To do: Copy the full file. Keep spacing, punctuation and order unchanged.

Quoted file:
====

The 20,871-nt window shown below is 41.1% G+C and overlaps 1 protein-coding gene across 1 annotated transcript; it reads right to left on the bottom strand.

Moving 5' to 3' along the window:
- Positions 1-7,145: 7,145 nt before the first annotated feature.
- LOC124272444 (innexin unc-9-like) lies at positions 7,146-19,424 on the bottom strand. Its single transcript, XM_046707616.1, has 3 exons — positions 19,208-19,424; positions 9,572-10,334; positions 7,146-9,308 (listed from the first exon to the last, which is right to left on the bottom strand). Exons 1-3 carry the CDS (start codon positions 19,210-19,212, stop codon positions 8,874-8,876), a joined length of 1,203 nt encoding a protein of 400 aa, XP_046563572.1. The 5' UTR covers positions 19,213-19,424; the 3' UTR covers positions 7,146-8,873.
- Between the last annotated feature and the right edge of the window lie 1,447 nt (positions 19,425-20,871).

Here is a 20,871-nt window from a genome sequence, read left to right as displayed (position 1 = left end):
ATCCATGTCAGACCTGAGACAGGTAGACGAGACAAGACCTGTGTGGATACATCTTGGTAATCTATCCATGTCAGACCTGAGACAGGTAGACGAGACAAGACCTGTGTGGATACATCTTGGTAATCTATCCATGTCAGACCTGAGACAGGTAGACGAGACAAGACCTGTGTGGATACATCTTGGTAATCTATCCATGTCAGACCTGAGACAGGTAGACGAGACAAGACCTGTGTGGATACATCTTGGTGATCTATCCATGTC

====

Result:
The 20,871-nt window shown below is 41.1% G+C and overlaps 1 protein-coding gene across 1 annotated transcript; it reads right to left on the bottom strand.

Moving 5' to 3' along the window:
- Positions 1-7,145: 7,145 nt before the first annotated feature.
- LOC124272444 (innexin unc-9-like) lies at positions 7,146-19,424 on the bottom strand. Its single transcript, XM_046707616.1, has 3 exons — positions 19,208-19,424; positions 9,572-10,334; positions 7,146-9,308 (listed from the first exon to the last, which is right to left on the bottom strand). Exons 1-3 carry the CDS (start codon positions 19,210-19,212, stop codon positions 8,874-8,876), a joined length of 1,203 nt encoding a protein of 400 aa, XP_046563572.1. The 5' UTR covers positions 19,213-19,424; the 3' UTR covers positions 7,146-8,873.
- Between the last annotated feature and the right edge of the window lie 1,447 nt (positions 19,425-20,871).

Here is a 20,871-nt window from a genome sequence, read left to right as displayed (position 1 = left end):
ATCCATGTCAGACCTGAGACAGGTAGACGAGACAAGACCTGTGTGGATACATCTTGGTAATCTATCCATGTCAGACCTGAGACAGGTAGACGAGACAAGACCTGTGTGGATACATCTTGGTAATCTATCCATGTCAGACCTGAGACAGGTAGACGAGACAAGACCTGTGTGGATACATCTTGGTAATCTATCCATGTCAGACCTGAGACAGGTAGACGAGACAAGACCTGTGTGGATACATCTTGGTGATCTATCCATGTC